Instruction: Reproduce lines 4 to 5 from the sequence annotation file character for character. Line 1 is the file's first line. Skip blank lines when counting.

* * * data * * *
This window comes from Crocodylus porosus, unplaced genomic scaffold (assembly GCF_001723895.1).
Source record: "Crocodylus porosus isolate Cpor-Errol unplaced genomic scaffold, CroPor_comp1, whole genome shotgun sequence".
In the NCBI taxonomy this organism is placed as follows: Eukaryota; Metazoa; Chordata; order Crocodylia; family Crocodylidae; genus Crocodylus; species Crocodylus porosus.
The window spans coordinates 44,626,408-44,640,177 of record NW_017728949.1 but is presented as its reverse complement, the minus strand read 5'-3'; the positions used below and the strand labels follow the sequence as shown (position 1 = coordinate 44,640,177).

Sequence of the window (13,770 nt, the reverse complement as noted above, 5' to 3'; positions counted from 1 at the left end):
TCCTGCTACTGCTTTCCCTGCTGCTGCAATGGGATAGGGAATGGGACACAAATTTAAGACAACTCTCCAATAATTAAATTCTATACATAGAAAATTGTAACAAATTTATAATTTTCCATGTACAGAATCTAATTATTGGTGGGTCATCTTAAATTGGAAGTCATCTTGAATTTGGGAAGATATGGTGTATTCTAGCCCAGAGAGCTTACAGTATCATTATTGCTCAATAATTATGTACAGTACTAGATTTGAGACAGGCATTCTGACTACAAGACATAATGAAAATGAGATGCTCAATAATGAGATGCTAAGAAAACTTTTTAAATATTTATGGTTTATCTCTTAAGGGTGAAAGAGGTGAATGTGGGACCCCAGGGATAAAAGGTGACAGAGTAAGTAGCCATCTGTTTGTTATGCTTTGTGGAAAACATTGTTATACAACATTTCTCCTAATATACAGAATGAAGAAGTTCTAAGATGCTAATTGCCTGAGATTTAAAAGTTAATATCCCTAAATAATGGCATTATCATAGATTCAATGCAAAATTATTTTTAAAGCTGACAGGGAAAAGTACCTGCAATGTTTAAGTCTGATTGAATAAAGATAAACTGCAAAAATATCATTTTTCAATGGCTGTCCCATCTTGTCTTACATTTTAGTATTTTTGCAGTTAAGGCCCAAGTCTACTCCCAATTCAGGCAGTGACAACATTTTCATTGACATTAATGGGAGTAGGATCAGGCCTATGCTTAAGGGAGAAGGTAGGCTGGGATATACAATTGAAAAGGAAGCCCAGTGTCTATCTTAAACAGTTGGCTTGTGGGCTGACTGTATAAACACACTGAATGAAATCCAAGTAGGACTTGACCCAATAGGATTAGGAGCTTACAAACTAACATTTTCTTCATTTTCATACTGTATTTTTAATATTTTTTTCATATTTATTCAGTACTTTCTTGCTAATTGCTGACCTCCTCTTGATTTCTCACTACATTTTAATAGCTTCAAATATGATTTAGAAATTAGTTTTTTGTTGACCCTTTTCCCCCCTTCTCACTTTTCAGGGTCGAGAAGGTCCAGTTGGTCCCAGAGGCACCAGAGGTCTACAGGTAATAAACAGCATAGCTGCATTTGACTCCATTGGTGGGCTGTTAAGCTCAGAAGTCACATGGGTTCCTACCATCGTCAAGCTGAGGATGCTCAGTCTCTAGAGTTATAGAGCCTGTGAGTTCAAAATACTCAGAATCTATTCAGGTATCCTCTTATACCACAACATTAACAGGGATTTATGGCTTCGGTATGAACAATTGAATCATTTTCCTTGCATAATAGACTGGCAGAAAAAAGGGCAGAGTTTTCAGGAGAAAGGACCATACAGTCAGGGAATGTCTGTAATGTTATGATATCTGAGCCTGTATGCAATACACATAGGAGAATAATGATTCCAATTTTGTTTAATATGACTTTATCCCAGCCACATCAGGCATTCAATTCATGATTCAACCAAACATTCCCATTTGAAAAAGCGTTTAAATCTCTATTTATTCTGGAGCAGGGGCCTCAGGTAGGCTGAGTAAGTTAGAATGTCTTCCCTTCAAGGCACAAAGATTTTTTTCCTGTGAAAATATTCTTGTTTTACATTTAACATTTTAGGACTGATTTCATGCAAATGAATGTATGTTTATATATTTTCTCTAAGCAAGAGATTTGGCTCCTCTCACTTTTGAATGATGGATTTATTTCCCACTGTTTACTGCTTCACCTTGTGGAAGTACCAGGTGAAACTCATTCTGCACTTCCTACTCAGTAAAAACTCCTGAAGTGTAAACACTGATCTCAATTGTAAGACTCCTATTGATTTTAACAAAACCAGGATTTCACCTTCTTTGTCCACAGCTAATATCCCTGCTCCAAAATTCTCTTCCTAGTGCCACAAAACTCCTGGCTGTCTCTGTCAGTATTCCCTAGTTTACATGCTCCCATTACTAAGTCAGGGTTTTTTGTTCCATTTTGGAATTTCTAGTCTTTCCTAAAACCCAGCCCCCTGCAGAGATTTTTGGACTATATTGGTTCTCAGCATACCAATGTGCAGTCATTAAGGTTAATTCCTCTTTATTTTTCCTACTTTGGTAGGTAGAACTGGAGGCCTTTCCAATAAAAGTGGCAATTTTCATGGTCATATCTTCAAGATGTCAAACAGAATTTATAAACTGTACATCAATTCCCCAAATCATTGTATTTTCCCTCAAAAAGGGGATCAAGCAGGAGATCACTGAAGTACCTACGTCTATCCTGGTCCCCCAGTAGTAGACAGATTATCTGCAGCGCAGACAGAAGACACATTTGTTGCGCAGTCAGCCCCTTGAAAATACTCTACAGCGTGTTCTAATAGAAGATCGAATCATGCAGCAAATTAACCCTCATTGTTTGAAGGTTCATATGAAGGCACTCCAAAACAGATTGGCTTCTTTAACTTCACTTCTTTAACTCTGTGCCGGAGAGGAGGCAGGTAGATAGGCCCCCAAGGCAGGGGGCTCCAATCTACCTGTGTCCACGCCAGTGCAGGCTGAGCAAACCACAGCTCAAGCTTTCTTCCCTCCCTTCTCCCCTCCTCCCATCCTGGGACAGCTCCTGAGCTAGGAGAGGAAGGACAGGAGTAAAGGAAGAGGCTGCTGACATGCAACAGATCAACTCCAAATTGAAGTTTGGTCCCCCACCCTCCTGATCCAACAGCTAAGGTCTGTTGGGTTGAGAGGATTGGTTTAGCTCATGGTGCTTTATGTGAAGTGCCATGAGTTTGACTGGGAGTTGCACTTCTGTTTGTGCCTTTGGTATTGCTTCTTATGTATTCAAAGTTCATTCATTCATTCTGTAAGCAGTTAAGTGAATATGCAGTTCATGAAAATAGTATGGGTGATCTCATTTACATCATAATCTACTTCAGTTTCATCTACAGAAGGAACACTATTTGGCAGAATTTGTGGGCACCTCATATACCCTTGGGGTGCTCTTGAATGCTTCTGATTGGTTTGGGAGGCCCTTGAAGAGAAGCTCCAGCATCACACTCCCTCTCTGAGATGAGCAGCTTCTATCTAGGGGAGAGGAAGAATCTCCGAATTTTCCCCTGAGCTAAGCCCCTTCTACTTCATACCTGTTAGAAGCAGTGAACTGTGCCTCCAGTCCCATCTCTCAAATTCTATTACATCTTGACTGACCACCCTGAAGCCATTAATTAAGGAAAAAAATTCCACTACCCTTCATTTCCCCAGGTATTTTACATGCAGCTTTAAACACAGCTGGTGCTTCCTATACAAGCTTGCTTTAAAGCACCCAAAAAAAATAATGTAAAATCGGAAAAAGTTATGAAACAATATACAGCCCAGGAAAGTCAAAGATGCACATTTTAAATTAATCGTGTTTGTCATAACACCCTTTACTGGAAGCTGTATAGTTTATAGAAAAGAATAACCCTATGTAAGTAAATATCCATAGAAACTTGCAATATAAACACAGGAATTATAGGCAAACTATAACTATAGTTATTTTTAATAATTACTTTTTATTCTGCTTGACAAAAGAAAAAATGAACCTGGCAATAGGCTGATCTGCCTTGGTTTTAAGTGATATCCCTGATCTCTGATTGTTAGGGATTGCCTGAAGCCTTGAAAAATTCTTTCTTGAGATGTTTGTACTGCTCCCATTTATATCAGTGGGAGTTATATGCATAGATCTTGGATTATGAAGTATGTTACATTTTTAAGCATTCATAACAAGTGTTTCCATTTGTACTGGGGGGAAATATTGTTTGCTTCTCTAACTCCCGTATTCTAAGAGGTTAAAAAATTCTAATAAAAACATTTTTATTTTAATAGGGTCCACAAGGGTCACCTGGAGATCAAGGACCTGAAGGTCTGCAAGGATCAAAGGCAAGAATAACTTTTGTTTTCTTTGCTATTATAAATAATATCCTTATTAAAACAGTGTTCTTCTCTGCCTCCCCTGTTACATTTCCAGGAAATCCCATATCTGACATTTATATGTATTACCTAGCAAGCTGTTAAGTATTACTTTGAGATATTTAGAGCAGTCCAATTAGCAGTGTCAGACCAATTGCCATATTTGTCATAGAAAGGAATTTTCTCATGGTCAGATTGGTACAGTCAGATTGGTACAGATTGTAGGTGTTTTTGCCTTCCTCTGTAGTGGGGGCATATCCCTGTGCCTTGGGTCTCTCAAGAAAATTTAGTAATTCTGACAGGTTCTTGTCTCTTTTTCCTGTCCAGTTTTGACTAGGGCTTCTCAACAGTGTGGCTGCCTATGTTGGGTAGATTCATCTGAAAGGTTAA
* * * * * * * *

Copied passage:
The window spans coordinates 44,626,408-44,640,177 of record NW_017728949.1 but is presented as its reverse complement, the minus strand read 5'-3'; the positions used below and the strand labels follow the sequence as shown (position 1 = coordinate 44,640,177).

Sequence of the window (13,770 nt, the reverse complement as noted above, 5' to 3'; positions counted from 1 at the left end):